Don't also forget a 744ER will consume more fuel from MEL to LAX than an A345 from SIN to EWR. But then again it carries quite alot more passengers. So the furthest route does not necc consume the most fuel.

User currently offlineOOer From United States of America, joined Oct 2005, 1488 posts, RR: 2
Reply 7, posted (6 years 8 months 3 weeks 1 day 6 hours ago) and read 5222 times:

how about UA's 744 from ORD - HKG

Whats does that look like?


User currently offlineThegeek From Australia, joined Nov 2007, 2638 posts, RR: 0
Reply 8, posted (6 years 8 months 3 weeks 23 hours ago) and read 5023 times:

This question isn't much different from which plane has the biggest fuel tanks. Pre A380, that dubious honour went to the 744ER (ERF is unlikely to have full tanks). LAX->MEL is the sector that they are going to be most full. The A380 will most probably take that title when it starts SIN->LHR flights within the week.

User currently offlineRoseFlyer From United States of America, joined Feb 2004, 9709 posts, RR: 52
Reply 9, posted (6 years 8 months 3 weeks 19 hours ago) and read 4801 times:



Quoting CoolGuy (Thread starter):
So which routes really test out an aircraft's fuel tanks. Long-haul aircraft, of course.

Actually you are almost never going to see long haul aircraft test out the aircraft's fuel tanks. Long haul airplanes pretty much never go out with full tanks.

However you will see it happening on narrowbodies where there isn't as much tank space. When 737 Classics were being operated on long stage length flights such as US East Coast - West Coast flights, then the actual volume of fuel was a concern. Some planes had auxiliary tanks, but others did not. They could be limited by quantity of fuel and not just weight/payload. The A320 and 737NG have larger tanks, but I think those planes are more likely to be limited based on fuel volume.

And finally fuel volume is only truly a concern on business jets. It is a huge concern on commercial planes turned into business jets like the A320/737 Business Jets. It is a huge debate on how many tanks to put in those planes since they will run out of fuel space during their operating lives.



If you have never designed an airplane part before, let the real designers do the work!
User currently offlineEXAAUADL From , joined Dec 1969, posts, RR:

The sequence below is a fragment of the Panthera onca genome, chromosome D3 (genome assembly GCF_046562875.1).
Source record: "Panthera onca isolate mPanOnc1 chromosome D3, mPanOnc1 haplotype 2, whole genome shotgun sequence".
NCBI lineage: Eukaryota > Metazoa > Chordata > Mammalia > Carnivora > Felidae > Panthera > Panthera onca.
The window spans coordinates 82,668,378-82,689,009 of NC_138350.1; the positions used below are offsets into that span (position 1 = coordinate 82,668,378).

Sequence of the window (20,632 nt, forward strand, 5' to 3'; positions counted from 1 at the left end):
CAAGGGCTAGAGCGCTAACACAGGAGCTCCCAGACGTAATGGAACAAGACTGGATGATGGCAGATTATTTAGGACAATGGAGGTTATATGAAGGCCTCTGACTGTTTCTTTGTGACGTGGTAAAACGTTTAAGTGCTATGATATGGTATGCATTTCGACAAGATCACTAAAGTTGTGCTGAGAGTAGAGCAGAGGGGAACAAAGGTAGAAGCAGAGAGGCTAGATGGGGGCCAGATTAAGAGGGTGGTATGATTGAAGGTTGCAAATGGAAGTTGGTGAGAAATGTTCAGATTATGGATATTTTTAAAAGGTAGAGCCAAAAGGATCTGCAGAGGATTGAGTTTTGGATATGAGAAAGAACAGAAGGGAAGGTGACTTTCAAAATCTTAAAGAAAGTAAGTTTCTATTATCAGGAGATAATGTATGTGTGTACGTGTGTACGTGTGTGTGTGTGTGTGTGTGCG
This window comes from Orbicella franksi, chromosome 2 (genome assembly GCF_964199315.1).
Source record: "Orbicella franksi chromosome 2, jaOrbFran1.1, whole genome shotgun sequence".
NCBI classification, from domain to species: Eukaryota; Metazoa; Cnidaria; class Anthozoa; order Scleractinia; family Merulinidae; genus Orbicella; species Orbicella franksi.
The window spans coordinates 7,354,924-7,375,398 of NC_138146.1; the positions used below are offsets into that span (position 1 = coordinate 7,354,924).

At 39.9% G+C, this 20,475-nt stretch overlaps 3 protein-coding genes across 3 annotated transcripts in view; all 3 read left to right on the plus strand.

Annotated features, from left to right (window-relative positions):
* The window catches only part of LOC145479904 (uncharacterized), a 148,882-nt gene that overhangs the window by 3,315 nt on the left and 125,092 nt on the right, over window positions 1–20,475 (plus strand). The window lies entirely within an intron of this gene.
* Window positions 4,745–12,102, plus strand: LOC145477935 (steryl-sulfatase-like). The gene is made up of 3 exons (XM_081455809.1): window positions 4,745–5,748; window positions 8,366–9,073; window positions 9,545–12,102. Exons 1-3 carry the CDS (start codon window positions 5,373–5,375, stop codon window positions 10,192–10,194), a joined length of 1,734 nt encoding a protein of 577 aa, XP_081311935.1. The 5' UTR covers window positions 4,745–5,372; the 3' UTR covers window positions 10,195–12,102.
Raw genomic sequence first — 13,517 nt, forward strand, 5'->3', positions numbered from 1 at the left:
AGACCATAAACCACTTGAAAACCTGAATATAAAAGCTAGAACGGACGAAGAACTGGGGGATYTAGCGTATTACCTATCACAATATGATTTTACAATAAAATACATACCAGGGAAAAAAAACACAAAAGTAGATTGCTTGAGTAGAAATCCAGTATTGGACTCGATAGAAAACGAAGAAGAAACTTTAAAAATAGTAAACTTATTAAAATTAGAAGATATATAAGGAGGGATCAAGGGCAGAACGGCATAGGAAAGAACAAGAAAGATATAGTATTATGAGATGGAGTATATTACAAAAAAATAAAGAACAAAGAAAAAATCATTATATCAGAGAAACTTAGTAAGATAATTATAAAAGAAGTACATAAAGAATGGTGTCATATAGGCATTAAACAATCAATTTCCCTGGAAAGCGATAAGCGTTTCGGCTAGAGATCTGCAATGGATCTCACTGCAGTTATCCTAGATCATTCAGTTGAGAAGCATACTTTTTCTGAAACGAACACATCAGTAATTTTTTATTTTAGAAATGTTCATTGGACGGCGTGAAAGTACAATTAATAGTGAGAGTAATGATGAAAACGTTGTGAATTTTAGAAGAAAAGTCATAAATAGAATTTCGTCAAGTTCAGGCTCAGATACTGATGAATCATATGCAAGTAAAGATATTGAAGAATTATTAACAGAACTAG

Reply 10, posted (6 years 8 months 3 weeks 19 hours ago) and read 4776 times:



Quoting DBCC (Reply 1):
Airport altitude has nothing to do with the amount of fuel required to take off.

im not so sure, doesnt airspeed have to be higher in JNB to get altitude than in JFK, given equal tempetrures?


User currently offlineDocLightning From United States of America, joined Nov 2005, 20247 posts, RR: 59
Reply 11, posted (6 years 8 months 3 weeks 19 hours ago) and read 4750 times:



Quoting RoseFlyer (Reply 9):

Actually you are almost never going to see long haul aircraft test out the aircraft's fuel tanks. Long haul airplanes pretty much never go out with full tanks.

Why not?


User currently offlineSurfpunk From United States of America, joined Sep 2007, 242 posts, RR: 0
Reply 12, posted (6 years 8 months 3 weeks 19 hours ago) and read 4748 times:



Quoting RoseFlyer (Reply 9):
However you will see it happening on narrowbodies where there isn't as much tank space.

This is true. While we used to load 400,000+ lbs on 742s from MSP to NRT, they never went out completely full, AFAIK. When NW ran DC9s from MSP to SMF, they would only fly frames fitted with aux tanks, and we would frequently fill those to the gills (each tank to VTO). Although I would also see larger aircraft get filled way high, back when there was a significant enough price difference in fuel between the Midwest and the West Coast to justify the additional burn (50,000+ in a 727, 120,000+ in a DC-10 on routes that normally took 80,000-90,000 lbs).